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Are the poles of Mars also icy worlds?

Mars wears a mysterious white hat

By CopperchaleuPublished 6 months ago 5 min read
North and South Poles of the Earth

When it comes to the Earth's South Pole and the North Pole, everyone's mind will immediately conjure up images of icy skies and snow-capped mountains. So, the Earth's neighbors - Mars, that is, Iron Man Musk said to immigrate to the planet, its north and south poles, and how it is? Will also be the magnificent appearance of snow and ice?

First look at the poles of Mars

At the end of the 17th century, the Dutch astronomer Huygens used a sophisticated telescope of his design to discover for the first time that both the north and south poles of Mars have a huge "white spot" as if wearing a white hat. Although we do not know what kind of sight this astronomer saw at that time, later, through human efforts, we were able to take an "ID photo" of the Red Planet wearing a white hat.

A comparison found that the Earth and Mars are wearing white hats. Hats, in ancient times, were also called "crowns". We Chinese have given the "hats" at the poles of Mars an elegant name - "polar crown", while the Western English is "Martian polar ice cap".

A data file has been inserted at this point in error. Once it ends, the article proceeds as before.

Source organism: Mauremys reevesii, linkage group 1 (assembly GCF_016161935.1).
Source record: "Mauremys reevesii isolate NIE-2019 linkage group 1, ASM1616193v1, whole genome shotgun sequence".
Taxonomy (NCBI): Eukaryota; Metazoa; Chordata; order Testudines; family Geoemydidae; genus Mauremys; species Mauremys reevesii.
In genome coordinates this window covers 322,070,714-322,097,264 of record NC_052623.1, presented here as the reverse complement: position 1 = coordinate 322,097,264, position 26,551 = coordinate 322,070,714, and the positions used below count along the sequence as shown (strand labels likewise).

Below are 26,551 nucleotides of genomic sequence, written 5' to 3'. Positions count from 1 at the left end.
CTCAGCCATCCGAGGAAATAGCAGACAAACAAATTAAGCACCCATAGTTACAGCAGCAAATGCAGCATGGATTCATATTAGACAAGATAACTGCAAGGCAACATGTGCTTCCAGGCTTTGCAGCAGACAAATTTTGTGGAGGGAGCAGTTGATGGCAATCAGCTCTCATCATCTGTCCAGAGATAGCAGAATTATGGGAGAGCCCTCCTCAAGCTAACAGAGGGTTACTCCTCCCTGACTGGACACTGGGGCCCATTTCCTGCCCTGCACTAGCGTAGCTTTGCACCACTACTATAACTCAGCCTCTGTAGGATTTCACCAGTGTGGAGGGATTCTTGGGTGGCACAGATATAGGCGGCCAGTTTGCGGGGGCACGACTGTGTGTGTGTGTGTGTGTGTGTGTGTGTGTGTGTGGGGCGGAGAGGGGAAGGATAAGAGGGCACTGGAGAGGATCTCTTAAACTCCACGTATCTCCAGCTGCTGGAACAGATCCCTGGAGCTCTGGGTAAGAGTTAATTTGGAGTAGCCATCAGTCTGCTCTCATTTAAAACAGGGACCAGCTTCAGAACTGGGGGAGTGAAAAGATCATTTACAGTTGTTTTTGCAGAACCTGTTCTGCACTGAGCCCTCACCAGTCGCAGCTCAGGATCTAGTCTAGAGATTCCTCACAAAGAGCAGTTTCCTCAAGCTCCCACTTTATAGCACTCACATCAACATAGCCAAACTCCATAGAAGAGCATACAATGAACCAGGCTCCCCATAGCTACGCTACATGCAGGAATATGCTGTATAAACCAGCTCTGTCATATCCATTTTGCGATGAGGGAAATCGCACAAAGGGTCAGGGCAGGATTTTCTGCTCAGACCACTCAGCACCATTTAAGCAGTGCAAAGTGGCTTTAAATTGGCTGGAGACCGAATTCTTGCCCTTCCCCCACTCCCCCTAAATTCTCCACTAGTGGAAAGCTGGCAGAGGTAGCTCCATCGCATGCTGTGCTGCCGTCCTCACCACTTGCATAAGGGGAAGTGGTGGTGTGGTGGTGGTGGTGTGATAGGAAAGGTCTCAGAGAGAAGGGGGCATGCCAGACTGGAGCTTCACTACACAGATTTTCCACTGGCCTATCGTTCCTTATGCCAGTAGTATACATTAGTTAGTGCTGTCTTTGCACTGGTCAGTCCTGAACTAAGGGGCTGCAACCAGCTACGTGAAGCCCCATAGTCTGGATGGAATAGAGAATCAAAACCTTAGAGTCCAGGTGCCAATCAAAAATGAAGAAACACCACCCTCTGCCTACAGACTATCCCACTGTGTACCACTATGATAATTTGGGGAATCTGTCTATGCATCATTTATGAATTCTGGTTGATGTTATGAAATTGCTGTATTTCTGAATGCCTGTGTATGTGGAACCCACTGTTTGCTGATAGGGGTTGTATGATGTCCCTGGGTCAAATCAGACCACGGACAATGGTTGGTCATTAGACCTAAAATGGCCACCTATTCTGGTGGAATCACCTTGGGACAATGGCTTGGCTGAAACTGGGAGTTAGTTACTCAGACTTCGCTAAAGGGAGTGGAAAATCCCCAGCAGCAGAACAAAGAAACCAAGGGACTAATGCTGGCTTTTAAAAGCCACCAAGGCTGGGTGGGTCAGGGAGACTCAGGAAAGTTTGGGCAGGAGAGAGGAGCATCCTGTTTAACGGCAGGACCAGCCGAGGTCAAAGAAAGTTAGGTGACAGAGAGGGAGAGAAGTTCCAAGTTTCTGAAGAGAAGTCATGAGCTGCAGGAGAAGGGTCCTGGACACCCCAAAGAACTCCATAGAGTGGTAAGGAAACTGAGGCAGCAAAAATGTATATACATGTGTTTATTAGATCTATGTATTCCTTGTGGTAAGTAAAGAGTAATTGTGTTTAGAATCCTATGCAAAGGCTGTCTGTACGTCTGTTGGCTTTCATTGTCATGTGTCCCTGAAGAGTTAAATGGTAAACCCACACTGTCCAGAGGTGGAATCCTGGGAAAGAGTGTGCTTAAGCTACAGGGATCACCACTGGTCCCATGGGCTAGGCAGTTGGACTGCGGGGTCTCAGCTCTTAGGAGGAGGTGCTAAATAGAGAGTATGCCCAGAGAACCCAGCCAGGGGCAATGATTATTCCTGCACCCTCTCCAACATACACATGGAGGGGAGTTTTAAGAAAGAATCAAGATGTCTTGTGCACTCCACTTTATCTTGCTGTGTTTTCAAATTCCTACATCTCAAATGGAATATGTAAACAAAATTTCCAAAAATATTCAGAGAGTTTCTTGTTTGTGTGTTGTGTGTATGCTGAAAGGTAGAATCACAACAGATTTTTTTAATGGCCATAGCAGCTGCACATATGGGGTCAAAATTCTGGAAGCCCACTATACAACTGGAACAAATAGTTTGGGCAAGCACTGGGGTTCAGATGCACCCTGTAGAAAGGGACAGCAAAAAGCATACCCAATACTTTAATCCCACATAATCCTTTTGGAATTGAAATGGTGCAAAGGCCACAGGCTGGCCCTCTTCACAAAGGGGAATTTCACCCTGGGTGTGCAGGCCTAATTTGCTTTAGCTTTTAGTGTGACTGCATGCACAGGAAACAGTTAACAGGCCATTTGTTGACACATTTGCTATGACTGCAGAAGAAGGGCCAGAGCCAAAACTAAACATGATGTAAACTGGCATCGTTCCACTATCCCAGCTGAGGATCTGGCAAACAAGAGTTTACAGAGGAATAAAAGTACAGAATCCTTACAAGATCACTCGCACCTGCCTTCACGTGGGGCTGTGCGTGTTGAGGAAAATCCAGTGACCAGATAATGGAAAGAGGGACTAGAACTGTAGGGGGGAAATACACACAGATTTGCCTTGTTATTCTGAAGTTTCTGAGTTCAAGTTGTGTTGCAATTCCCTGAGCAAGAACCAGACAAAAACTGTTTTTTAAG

A closer look at the polar caps of Mars

We can see that the north and south poles of Mars are covered by a thick white material, which contrasts with the red-brown areas, and we can also observe the traces of strong winds and storms. Such a scene reminds us of the icy conditions at the north and south poles of Earth. Sometimes, white clouds also appear on Mars, obscuring the geological features of the Martian surface and preventing human Mars orbiting probes from taking clear pictures.

Mysterious white material

What is this white substance that looks like a hat or a latte? In the late 18th century, the British scientist Stoney envisioned the white substance to be solid carbon dioxide, commonly known as "dry ice". By the middle of the 20th century, astronomer Koeppel, using spectroscopic observations, hypothesized that the white matter was water ice rather than dry ice. Due to the limitations of science and technology at the time, Stoney and Koeppel could only speculate.

It was only after several explorations of Mars by man-made probes that humans officially confirmed that the polar caps contained 85% carbon dioxide dry ice and about 15% water ice. This is a huge advance in the understanding of Mars and an evidential response to the scientific hypothesis of our ancestors.

The polar cap contains water ice and carbon dioxide dry ice and the Martian polar cap changes with the seasons

Photographs from the Mars rover show a dry, barren world of sand and dust over much of the surface, so how do the polar caps form?

Earth and Mars both wear white hats